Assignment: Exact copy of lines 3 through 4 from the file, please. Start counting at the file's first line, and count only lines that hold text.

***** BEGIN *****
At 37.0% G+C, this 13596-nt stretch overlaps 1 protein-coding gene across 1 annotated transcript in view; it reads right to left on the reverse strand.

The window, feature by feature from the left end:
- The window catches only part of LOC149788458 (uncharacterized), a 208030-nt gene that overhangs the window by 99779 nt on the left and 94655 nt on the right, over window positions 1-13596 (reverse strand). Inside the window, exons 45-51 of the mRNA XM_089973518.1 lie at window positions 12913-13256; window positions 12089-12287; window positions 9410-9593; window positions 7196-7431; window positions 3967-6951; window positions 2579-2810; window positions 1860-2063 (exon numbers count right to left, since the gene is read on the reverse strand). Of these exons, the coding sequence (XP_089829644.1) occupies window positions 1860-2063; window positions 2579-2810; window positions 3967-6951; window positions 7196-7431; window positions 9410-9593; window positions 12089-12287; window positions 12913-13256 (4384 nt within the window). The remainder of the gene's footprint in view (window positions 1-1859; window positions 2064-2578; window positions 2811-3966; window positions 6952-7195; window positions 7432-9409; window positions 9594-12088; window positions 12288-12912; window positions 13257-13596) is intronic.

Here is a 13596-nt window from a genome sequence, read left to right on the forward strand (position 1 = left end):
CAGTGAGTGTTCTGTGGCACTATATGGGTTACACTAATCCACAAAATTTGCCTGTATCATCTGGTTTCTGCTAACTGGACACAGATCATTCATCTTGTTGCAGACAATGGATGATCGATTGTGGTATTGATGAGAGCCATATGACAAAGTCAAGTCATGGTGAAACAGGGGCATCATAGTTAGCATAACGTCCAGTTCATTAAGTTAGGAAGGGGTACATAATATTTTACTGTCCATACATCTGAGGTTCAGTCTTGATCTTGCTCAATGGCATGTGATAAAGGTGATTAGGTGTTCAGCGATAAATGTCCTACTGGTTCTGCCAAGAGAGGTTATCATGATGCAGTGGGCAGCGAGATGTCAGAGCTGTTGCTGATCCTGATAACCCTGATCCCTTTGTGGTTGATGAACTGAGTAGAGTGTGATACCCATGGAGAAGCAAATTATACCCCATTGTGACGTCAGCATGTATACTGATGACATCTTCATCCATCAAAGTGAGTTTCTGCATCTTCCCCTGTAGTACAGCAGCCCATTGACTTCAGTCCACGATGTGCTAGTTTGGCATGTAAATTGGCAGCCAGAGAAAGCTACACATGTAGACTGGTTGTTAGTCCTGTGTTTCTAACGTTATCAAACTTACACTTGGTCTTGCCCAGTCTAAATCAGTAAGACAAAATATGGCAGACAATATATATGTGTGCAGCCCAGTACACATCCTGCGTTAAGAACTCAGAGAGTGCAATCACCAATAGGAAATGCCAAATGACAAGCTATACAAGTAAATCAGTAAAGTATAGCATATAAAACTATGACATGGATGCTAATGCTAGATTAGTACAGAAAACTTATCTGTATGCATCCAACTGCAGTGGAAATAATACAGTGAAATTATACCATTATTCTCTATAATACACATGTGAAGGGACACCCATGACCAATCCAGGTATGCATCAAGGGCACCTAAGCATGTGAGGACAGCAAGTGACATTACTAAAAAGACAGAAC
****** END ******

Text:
- The window catches only part of LOC149788458 (uncharacterized), a 208030-nt gene that overhangs the window by 99779 nt on the left and 94655 nt on the right, over window positions 1-13596 (reverse strand). Inside the window, exons 45-51 of the mRNA XM_089973518.1 lie at window positions 12913-13256; window positions 12089-12287; window positions 9410-9593; window positions 7196-7431; window positions 3967-6951; window positions 2579-2810; window positions 1860-2063 (exon numbers count right to left, since the gene is read on the reverse strand). Of these exons, the coding sequence (XP_089829644.1) occupies window positions 1860-2063; window positions 2579-2810; window positions 3967-6951; window positions 7196-7431; window positions 9410-9593; window positions 12089-12287; window positions 12913-13256 (4384 nt within the window). The remainder of the gene's footprint in view (window positions 1-1859; window positions 2064-2578; window positions 2811-3966; window positions 6952-7195; window positions 7432-9409; window positions 9594-12088; window positions 12288-12912; window positions 13257-13596) is intronic.

Here is a 13596-nt window from a genome sequence, read left to right on the forward strand (position 1 = left end):